The Dark-edged Bee-fly (Bombylius major) and Dotted Bee-fly (Bombylius discolour
The Dark-edged Bee-fly and Dotted Bee-fly are the two species of Bee-fly most likely to be seen in the British Isles.
Two other smaller species, The Heath Bee-fly (Bombylius minor) and The Western Bee-fly (Bombylius canescens), are scarce and localised species.
Hairy Bee like insects seen hovering at flower heads between March and June are likely to be Bee-flies, members of the Asilidae family of true flies.
The insects hover at flowers while sipping nectar from deep within the flower through an extended proboscis.
The Dark-edged Bee-fly (Bombylius discolour)
The Dark-edged Bee-fly is the commonest bee-fly in the British Isles.
It flies in a variety of habitats between March and June, mainly in the southern half of the Uk and Wales but also increasingly further north.
It’s easily identified when seen at rest by the black border to the leading edge of its wing.
The Dark-edged Bee-fly shown nectaring at a primrose was sighted in the Devon Wildlife Trust’s Marsland Reserve on the Devon and North Cornwall county boundary.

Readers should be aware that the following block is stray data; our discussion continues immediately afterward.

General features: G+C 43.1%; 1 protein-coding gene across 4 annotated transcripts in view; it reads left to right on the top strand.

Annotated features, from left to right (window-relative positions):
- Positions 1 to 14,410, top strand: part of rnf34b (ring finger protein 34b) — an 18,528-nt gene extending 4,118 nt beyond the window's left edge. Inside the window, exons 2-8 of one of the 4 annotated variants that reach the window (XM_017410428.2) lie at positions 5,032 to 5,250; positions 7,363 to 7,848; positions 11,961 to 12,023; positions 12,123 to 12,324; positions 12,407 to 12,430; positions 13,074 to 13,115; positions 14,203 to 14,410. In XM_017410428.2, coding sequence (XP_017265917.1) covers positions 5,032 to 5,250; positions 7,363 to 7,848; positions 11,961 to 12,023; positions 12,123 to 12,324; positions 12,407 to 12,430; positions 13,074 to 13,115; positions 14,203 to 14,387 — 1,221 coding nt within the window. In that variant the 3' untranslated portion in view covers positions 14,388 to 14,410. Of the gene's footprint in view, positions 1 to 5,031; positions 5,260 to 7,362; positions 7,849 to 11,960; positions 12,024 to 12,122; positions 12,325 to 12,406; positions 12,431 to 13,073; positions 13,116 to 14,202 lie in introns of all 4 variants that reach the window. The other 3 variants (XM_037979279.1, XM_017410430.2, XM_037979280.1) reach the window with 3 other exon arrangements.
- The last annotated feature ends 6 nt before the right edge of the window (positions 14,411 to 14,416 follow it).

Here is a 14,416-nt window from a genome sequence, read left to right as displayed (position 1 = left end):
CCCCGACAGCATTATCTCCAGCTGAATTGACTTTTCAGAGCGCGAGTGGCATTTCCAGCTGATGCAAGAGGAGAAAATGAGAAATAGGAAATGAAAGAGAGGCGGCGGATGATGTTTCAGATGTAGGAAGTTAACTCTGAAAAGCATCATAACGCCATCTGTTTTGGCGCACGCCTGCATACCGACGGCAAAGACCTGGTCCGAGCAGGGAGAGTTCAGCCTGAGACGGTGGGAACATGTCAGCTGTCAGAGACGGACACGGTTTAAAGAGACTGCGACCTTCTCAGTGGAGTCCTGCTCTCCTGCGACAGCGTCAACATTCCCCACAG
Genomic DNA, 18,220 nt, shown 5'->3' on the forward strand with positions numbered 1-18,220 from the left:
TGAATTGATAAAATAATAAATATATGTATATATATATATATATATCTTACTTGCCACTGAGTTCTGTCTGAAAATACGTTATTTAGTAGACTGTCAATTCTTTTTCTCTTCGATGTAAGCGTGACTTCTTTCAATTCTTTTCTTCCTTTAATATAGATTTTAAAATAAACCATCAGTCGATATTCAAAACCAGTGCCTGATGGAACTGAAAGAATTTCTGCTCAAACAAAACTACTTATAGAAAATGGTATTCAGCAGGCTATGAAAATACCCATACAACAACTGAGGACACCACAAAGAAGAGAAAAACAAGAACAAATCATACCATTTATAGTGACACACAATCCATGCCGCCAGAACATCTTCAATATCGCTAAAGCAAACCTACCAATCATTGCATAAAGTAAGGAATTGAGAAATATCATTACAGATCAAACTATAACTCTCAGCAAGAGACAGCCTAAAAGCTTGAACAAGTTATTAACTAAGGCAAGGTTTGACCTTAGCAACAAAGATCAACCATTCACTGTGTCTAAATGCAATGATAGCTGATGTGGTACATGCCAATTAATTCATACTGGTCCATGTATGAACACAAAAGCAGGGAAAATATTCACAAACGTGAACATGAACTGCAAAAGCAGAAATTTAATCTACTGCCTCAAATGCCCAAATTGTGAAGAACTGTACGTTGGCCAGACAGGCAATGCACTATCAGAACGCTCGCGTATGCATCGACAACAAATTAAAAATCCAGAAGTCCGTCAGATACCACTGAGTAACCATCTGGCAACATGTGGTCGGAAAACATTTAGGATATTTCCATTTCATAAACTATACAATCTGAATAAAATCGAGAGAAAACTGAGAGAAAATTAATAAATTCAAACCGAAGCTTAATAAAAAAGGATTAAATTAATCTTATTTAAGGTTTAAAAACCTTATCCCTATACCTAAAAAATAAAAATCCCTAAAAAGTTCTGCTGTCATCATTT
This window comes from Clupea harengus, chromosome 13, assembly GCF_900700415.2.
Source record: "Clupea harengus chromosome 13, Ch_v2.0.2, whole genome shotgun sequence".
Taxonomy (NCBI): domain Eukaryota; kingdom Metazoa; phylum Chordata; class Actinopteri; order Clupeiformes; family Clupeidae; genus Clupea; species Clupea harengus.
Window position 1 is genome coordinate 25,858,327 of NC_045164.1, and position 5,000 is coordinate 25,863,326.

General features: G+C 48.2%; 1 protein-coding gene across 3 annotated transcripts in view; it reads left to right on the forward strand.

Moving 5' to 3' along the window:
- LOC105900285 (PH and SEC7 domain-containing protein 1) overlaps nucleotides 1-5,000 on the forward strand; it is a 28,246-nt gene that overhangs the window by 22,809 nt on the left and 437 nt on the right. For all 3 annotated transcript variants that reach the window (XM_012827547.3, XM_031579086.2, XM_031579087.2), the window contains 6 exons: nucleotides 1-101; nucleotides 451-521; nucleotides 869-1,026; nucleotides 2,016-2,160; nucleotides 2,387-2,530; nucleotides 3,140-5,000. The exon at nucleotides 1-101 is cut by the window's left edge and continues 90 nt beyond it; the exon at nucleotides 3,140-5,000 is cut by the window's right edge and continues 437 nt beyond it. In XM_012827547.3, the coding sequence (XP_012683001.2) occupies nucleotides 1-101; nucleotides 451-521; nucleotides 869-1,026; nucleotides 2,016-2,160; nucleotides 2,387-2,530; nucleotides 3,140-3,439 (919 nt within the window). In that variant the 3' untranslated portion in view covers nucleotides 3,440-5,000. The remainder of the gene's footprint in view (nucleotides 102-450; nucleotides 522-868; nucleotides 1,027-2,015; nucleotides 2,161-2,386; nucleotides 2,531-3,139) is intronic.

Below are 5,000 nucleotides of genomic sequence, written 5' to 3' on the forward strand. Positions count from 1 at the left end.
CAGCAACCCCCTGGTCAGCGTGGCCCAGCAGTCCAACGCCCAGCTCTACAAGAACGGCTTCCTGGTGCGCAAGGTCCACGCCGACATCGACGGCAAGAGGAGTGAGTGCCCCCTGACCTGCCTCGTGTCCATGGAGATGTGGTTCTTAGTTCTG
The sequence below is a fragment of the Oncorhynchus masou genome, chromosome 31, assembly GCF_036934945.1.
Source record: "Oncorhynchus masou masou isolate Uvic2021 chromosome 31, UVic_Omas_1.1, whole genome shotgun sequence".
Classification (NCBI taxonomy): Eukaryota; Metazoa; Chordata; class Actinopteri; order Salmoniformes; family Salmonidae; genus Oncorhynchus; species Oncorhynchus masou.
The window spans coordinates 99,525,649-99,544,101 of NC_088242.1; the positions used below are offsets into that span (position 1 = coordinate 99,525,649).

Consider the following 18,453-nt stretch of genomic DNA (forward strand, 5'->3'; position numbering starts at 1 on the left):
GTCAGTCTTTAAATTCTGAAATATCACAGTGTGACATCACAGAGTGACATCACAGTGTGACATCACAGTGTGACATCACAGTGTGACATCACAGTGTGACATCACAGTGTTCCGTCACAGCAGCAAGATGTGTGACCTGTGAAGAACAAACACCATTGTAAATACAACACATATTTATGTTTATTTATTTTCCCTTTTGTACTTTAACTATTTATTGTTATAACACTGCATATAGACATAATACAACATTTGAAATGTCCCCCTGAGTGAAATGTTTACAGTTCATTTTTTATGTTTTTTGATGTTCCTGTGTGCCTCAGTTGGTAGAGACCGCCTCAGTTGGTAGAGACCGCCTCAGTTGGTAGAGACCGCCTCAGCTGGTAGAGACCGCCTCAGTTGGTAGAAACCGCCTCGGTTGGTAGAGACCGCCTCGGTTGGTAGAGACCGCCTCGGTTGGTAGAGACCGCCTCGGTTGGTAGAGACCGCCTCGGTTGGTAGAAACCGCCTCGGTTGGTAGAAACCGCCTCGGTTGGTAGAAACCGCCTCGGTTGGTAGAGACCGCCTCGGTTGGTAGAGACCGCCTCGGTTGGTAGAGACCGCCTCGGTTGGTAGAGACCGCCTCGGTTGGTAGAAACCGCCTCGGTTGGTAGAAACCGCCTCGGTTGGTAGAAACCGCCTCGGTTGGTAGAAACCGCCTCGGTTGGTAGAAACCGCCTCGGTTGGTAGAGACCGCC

This reserve is noted for its large Pearl-bordered Fritillary and Small Pearl-bordered Fritillary butterfly colonies. More butterflies in the British butterfly gallery.
The Dotted Bee-fly (Bombylius discolour)
The scarcer Dotted Bee-fly (Bombylius discolour) is recognised by the black dots on the wings.
These are difficult to see when in flight but show well when resting.
This species also lacks the dark wing edge of the Dark-edged Bee-fly (Bombylius major)
It flies from March to May in varied habitats, mainly in the southern half of England and Wales.
The Dotted Bee-fly featured was photographed at Porthoustock, a small coastal beach on the Lizard Peninsular in south west Cornwall, UK.
The Lizard Peninsula is an area of outstanding natural beauty containing a rich diversity of rare flora and fauna set amongst some breath taking coastal scenery. Lizard Point is the most southerly point of the Uk and a great place for Seawatching for dolphins and seabirds. Sandy beaches on the Lizard include Kennack Sands and the picturesque cove of Kynance Cove